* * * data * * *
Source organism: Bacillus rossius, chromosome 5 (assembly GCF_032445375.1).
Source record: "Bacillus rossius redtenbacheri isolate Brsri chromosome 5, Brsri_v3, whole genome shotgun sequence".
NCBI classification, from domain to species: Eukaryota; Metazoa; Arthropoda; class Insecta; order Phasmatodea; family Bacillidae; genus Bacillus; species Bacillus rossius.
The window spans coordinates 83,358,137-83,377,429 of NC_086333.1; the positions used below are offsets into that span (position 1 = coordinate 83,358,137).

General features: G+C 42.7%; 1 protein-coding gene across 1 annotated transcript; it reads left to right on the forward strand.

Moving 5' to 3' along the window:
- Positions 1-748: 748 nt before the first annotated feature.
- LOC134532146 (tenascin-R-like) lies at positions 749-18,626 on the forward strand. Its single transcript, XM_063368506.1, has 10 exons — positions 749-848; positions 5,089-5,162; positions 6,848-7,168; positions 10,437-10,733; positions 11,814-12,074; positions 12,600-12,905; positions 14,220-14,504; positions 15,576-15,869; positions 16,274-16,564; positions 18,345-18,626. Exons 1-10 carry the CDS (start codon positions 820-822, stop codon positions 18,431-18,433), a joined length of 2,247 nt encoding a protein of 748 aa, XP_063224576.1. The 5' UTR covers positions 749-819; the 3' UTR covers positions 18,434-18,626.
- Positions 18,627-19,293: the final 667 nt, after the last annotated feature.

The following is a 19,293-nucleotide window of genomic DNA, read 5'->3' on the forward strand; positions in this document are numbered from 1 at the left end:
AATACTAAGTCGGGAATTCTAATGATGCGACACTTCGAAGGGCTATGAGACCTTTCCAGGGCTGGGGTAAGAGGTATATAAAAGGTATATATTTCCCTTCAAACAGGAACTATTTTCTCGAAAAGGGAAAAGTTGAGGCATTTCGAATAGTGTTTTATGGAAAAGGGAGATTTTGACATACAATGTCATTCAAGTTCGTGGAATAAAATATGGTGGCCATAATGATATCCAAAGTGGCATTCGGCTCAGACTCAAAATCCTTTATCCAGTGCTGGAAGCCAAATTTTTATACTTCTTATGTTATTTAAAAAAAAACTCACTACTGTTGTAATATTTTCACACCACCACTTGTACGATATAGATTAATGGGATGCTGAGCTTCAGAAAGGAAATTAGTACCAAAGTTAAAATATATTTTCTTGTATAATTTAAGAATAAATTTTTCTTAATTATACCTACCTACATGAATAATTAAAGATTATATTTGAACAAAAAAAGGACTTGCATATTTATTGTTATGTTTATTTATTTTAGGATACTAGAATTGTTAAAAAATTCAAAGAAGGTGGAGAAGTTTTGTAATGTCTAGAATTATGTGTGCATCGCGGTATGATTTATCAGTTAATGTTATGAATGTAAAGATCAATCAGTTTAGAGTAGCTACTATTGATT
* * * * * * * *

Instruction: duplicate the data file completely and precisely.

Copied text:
Source organism: Bacillus rossius, chromosome 5 (assembly GCF_032445375.1).
Source record: "Bacillus rossius redtenbacheri isolate Brsri chromosome 5, Brsri_v3, whole genome shotgun sequence".
NCBI classification, from domain to species: Eukaryota; Metazoa; Arthropoda; class Insecta; order Phasmatodea; family Bacillidae; genus Bacillus; species Bacillus rossius.
The window spans coordinates 83,358,137-83,377,429 of NC_086333.1; the positions used below are offsets into that span (position 1 = coordinate 83,358,137).

General features: G+C 42.7%; 1 protein-coding gene across 1 annotated transcript; it reads left to right on the forward strand.

Moving 5' to 3' along the window:
- Positions 1-748: 748 nt before the first annotated feature.
- LOC134532146 (tenascin-R-like) lies at positions 749-18,626 on the forward strand. Its single transcript, XM_063368506.1, has 10 exons — positions 749-848; positions 5,089-5,162; positions 6,848-7,168; positions 10,437-10,733; positions 11,814-12,074; positions 12,600-12,905; positions 14,220-14,504; positions 15,576-15,869; positions 16,274-16,564; positions 18,345-18,626. Exons 1-10 carry the CDS (start codon positions 820-822, stop codon positions 18,431-18,433), a joined length of 2,247 nt encoding a protein of 748 aa, XP_063224576.1. The 5' UTR covers positions 749-819; the 3' UTR covers positions 18,434-18,626.
- Positions 18,627-19,293: the final 667 nt, after the last annotated feature.

The following is a 19,293-nucleotide window of genomic DNA, read 5'->3' on the forward strand; positions in this document are numbered from 1 at the left end:
AATACTAAGTCGGGAATTCTAATGATGCGACACTTCGAAGGGCTATGAGACCTTTCCAGGGCTGGGGTAAGAGGTATATAAAAGGTATATATTTCCCTTCAAACAGGAACTATTTTCTCGAAAAGGGAAAAGTTGAGGCATTTCGAATAGTGTTTTATGGAAAAGGGAGATTTTGACATACAATGTCATTCAAGTTCGTGGAATAAAATATGGTGGCCATAATGATATCCAAAGTGGCATTCGGCTCAGACTCAAAATCCTTTATCCAGTGCTGGAAGCCAAATTTTTATACTTCTTATGTTATTTAAAAAAAAACTCACTACTGTTGTAATATTTTCACACCACCACTTGTACGATATAGATTAATGGGATGCTGAGCTTCAGAAAGGAAATTAGTACCAAAGTTAAAATATATTTTCTTGTATAATTTAAGAATAAATTTTTCTTAATTATACCTACCTACATGAATAATTAAAGATTATATTTGAACAAAAAAAGGACTTGCATATTTATTGTTATGTTTATTTATTTTAGGATACTAGAATTGTTAAAAAATTCAAAGAAGGTGGAGAAGTTTTGTAATGTCTAGAATTATGTGTGCATCGCGGTATGATTTATCAGTTAATGTTATGAATGTAAAGATCAATCAGTTTAGAGTAGCTACTATTGATT